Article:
Journal of Religion and Health

, Volume 15, Issue 1, pp 54–61 | Cite as

Saints and psychiatry

  • Ruben D. Rumbaut
Article

Summary

The Irish Saint Dympna, a distant and misty figure, with her martyrdom inspired a millenary tradition of family and community care for the mentally ill at Geel, in Belgium. She is the Catholic patron of the mentally afflicted.

The French Saint Vincent de Paul, a powerful leader, took care of the insane and the poor in gentle ways; worked for reforms in hospitals, education, delinquency, and penology; founded religious orders dedicated to the sick; and set in motion the hospitals of La Salpêtrière and Le Bicêtre.

The portuguese-Spaniard Saint John of God, a humble shepherd, a marginal soldier, an ignorant construction worker, and a modest salesman of books, has had more relevance to psychiatry than has Dympna, the martyr, or Vincent de Paul, the social reformer. No other saint has had more practical and sustained influence on hospital psychiatry than he, and it is a mystery of sorts that his name still awaits the distinguished place of honor it so richly deserves.

Preview

Unable to display preview. Download preview PDF.

Unable to display preview. Download preview PDF.

References

  1. 1.
    Aring, C. D., The Geel Experience,J. Am. Med. Assoc., 1974,230, No. 7.Google Scholar
  2. 2.
    Annual Report for the Fiscal Year Ended March 31, 1971, New York State Psychiatric Institute and the Research Foundation for Mental Hygiene, to the New York Department of Mental Hygiene. Utica, New York, State Hospitals Press, 1971, p. 102.Google Scholar
  3. 3.
    Morrisey, J. R., The Case for Family Care of the Mentally Ill,Community Mental Health Journal, Monograph Series No. 2, 1967.Google Scholar
  4. 4.
    Annual Report, op. cit. New York State Psychiatric Institute and the Research Foundation for Mental Hygiene, to the New York Department of Mental Hygiene. Utica, New York, State Hospitals Press, 1971, p. 105.Google Scholar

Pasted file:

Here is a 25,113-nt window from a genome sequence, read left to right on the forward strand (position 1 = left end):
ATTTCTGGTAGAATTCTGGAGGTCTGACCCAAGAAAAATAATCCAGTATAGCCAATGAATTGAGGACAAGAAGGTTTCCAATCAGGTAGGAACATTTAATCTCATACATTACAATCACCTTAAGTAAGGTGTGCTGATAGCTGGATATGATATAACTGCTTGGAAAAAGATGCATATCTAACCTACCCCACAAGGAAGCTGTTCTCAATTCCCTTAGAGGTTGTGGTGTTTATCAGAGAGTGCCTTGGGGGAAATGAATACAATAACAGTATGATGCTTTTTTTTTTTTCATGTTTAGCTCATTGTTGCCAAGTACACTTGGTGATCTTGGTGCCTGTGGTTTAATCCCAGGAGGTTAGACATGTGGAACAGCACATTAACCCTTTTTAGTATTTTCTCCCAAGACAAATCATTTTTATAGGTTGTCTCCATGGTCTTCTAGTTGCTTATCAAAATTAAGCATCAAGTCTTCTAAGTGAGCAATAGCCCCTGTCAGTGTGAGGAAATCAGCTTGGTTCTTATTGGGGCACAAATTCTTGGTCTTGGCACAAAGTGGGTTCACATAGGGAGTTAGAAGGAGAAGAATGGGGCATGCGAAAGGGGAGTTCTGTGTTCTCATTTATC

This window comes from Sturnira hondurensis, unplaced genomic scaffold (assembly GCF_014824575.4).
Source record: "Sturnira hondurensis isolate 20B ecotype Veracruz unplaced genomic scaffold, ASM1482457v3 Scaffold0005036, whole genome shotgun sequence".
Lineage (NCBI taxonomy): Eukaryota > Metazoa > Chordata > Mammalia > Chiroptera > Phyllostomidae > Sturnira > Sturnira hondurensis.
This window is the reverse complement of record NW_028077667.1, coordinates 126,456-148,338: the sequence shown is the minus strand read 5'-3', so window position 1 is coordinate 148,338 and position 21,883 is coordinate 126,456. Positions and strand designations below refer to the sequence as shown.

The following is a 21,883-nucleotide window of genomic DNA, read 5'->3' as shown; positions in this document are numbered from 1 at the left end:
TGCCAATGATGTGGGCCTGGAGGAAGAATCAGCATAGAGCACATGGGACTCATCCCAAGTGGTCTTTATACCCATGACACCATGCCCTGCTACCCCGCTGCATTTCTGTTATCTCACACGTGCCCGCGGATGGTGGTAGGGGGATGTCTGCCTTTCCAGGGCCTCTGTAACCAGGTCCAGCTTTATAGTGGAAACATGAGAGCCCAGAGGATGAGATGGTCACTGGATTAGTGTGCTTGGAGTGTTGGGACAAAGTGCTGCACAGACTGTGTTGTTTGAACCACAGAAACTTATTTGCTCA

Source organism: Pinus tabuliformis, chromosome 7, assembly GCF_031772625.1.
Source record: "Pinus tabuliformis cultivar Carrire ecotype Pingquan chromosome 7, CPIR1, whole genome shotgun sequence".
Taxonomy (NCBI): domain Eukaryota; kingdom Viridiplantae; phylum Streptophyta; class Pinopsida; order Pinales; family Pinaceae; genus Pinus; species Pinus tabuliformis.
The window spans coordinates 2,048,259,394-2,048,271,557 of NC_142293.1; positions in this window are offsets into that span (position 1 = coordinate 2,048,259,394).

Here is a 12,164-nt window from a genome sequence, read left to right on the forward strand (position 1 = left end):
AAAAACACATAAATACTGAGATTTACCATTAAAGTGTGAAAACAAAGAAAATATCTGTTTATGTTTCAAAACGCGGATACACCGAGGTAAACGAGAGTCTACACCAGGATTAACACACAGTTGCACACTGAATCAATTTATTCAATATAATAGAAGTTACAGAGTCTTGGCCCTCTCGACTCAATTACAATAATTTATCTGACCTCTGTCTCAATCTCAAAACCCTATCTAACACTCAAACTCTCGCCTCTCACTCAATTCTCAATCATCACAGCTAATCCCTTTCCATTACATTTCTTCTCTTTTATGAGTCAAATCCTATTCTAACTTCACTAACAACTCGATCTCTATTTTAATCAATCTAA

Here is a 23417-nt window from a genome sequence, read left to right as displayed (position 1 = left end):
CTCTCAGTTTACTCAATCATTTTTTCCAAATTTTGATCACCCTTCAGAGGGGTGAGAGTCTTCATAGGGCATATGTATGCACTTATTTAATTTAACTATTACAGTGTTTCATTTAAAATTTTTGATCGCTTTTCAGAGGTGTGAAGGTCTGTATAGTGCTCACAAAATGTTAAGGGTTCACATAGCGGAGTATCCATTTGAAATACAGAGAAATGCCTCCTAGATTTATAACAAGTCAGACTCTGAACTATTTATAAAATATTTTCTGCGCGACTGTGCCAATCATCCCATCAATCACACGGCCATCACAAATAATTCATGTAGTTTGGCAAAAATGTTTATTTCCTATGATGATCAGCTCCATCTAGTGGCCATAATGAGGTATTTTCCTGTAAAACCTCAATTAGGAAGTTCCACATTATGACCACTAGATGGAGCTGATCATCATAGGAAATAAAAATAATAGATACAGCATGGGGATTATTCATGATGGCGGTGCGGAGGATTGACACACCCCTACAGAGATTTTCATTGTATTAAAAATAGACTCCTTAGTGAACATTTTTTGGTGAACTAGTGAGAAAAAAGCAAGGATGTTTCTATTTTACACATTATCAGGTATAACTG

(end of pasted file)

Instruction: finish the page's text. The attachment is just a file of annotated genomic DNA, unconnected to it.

5. 5.
    Willigan, L., Saint Vincent de Paul: the Social Worker. In Kovacs, A. F.,Saint Vincent de Paul. Thought Patterns, vol. 9. Jamaica, New York, St. John's University Press, 1961, p. 59.Google Scholar
  6. 6.
    Daniel-Rops, H.,Monsieur Vincent, New York, Hawthorn Books, 1961, p. 80.Google Scholar
  7. 7.
    Woodgate, M. V.,Saint Vincent de Paul, Westminister, Maryland, Newman Press, 1958, p. 105.Google Scholar
  8. 8.
    Collier's Encyclopedia. New York, Crowell Collier Publishing Co., 1962,18, 57. See also: Ellenberger, H. F.,The Discovery of the Unconscious. New York, Basic Books, 1970, pp. 96, 101, 102, 436.Google Scholar
  9. 9.
    Roback, A. A.,History of Psychology and Psychiatry, New York, Philosophical Library, 1961, p. 253.Google Scholar
  10. 10.
    Lombroso, C.,L'uomo di genio in rapporto alla Psichiatria, alla Storia ed all' Estetica, Torino, Italy, Bocca, 1894, 6a edizione.Google Scholar
  11. 11.
    McMahon, Brother N.,The Story of the Hospitallers of St. John of God. Westminster, Maryland, Newman Press, 1958.Google Scholar
  12. 12.
    Alvarez Sierra, J.,Influencia de San Juan de Dios y de su Orden en el Progreso de la Medicina y de la Cirugía. Madrid, Spain, Talleres Argos, 1950, p. 79.Google Scholar
  13. 13.
    Ramírez-Bayona, Rev. Brother A. M., Barcelona, Spain, personal communication.Google Scholar

Copyright information

© Institutes of Religion and Health 1976

Authors and Affiliations

  • Ruben D. Rumbaut
    • 1
    • 2
  1. 1.Therapeutic Community Unit of the Veterans Administration Hospital in Houston
  2. 2.Psychiatry, Baylor College of MedicineHouston

Personalised recommendations